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 Uvularia subsp. var.  Bellwort, Merrybells
Uvularia grandiflora1.jpg
Habit: herbaceous
Height: to
Width: to
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Lifespan: perennial
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USDA Zones: to
Sunset Zones:
Flower features:
Convallariaceae > Uvularia var. ,

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Uvularia is a genus of plants in the family Colchicaceae, close to the lily family (Liliaceae). They are commonly called Bellworts, Bellfowers or Merrybells. This unusual flower is found in April and May, often on wooded slopes or in ravines and it spreads by stolons or stoloniferus rhizomes. The plants are usually 18 to 24 inches (45–60 cm) in height and bear one or two flowers which hang downward from the axils of the leaves.

These unobtrusive woodland plants are great for the woodland and shade garden, they require little work and are happy just left alone but are also easy to work with if you must move them. They have erect, simple or twice branched stems with leaves at the top of the stems that are alternate, or perfoliated. Flowers hang downward in Spring from the top of the plants. They form singularly or sometimes in pairs.

Standard Cyclopedia of Horticulture

Uvularia (Latin, uvula, palate, referring to the hanging flowers). Liliaceae. Bellwort. "Wild Oats" in some parts. Graceful woodland hardy perennial herbs, useful in the wild border or in heavy shade; not showy, and little planted.

Stem erect and stout, from a creeping or horizontal short rootstock, naked or scaly at base, forking above: lvs. oblong, perfoliate, flat and membranaceous: fls. yellow, drooping, in spring, solitary on terminal peduncles; perianth narrowly campanulate, deciduous, segms. 6, spatulate-lanceolate, acuminate, obtusely gibbous at base, with a deep honey-bearing groove within bordered on each side by a callus-like ridge: caps. truncate, coriaceous, 3-lobed, loculicidal at summit.— About 4 species, N. Amer. Another species sometimes kept in this genus is treated under Oakesia.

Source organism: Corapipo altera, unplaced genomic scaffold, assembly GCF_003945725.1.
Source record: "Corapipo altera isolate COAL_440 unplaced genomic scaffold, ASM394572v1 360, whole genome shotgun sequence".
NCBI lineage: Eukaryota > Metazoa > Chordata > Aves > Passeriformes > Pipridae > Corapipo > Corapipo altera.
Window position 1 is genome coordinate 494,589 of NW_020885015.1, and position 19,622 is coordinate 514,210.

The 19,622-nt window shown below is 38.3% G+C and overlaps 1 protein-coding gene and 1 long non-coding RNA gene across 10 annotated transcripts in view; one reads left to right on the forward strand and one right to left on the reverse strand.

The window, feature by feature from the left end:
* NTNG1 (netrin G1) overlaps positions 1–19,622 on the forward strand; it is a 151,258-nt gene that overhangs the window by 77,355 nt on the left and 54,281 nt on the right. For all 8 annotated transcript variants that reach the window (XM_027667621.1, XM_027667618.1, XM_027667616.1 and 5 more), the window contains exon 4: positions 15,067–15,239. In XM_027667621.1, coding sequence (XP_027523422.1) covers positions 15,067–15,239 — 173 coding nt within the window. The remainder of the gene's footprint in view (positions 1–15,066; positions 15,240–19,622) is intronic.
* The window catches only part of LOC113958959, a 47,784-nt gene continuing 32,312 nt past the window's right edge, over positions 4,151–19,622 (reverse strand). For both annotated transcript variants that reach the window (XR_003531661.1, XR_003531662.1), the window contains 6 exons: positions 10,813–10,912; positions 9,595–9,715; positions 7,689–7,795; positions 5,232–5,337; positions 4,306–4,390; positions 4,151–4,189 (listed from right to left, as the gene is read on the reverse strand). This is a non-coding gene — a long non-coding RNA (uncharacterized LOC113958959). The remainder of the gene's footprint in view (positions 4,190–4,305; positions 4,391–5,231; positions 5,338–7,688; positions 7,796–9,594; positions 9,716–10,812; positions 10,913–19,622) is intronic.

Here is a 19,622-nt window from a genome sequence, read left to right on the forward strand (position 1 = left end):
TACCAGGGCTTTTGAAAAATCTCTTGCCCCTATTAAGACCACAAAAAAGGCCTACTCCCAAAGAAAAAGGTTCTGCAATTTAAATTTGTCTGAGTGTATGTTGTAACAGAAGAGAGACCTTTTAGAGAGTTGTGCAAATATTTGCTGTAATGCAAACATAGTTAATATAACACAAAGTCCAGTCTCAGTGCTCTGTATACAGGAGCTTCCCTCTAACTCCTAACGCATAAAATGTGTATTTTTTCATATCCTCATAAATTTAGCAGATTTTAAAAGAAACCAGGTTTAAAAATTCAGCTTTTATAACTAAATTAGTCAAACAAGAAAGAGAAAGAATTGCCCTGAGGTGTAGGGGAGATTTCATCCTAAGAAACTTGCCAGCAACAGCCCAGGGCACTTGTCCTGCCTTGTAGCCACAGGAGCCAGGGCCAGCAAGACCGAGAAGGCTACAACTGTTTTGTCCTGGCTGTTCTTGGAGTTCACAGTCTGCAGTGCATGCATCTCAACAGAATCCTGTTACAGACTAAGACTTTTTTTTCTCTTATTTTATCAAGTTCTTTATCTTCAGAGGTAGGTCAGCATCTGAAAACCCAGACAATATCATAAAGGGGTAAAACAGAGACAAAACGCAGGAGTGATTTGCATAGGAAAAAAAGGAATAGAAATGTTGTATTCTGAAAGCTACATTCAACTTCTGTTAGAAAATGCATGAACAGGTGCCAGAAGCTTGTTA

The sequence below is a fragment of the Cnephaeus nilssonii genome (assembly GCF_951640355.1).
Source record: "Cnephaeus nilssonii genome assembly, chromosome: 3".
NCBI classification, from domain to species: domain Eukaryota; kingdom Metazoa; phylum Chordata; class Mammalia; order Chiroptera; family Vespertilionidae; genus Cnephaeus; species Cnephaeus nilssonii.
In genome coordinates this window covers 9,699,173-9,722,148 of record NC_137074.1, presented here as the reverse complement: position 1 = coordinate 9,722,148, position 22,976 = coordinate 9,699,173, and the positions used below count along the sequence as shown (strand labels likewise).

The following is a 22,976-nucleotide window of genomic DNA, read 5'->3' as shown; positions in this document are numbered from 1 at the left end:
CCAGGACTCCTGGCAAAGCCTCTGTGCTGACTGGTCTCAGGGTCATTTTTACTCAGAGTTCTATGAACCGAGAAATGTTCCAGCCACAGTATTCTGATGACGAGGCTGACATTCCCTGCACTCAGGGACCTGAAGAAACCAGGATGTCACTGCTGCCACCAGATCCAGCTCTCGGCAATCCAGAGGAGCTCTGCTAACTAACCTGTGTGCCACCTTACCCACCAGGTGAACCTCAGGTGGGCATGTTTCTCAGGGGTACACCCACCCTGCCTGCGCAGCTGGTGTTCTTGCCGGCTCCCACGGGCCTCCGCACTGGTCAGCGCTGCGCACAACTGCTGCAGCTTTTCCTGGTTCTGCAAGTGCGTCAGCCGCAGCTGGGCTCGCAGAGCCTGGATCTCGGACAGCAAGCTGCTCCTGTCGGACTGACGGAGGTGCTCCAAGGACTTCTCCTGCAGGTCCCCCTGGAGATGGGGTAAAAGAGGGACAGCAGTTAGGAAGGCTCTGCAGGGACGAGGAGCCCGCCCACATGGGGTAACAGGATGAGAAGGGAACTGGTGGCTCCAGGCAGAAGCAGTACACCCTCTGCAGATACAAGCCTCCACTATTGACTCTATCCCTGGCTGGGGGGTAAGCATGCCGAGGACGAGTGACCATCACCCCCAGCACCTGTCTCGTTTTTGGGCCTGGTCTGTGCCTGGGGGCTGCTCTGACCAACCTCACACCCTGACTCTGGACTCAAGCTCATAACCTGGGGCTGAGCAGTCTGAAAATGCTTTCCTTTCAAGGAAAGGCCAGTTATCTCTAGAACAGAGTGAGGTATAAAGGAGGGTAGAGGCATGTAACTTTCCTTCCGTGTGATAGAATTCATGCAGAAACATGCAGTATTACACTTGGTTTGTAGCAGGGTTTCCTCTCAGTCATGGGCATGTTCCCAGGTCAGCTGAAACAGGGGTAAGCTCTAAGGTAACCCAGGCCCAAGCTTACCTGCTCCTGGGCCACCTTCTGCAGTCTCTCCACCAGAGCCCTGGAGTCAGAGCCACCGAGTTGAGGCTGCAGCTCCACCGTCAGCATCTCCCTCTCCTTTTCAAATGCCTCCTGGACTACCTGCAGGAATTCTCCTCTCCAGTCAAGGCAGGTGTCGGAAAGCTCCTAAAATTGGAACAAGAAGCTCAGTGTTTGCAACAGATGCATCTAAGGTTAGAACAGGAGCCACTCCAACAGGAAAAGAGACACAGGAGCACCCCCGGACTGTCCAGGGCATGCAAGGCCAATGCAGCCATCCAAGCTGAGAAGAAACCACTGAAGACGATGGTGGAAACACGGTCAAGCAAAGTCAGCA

Uvularias grow 1 – 1 1/2 feet high, with a number of clustered slender stems which are forked and leaf-bearing mainly above. The foliage is of a delicate green, which with the terminal narrow bell-shaped drooping flowers make the plants elegant though not showy. The species are perfectly hardy and easy of cultivation in any light rich soil and a shady situation. They do well north of a wall in a well-prepared border and in such a position they far exceed the plants of the woods in luxuriance. Strong roots may be slowly forced for spring flowering. For distinction from Oakesia, see that genus, to which some of the plants commonly known as uvularias are referred.

U. sessilifolia, Linn.—Oakesia sessilifolia. CH

The above text is from the Standard Cyclopedia of Horticulture. It may be out of date, but still contains valuable and interesting information which can be incorporated into the remainder of the article. Click on "Collapse" in the header to hide this text.



Pests and diseases


There are five species of Uvularia and all are exclusively native to North America.

U. floridana
U. grandiflora
U. perfoliata
U. puberula
U. sessilifolia



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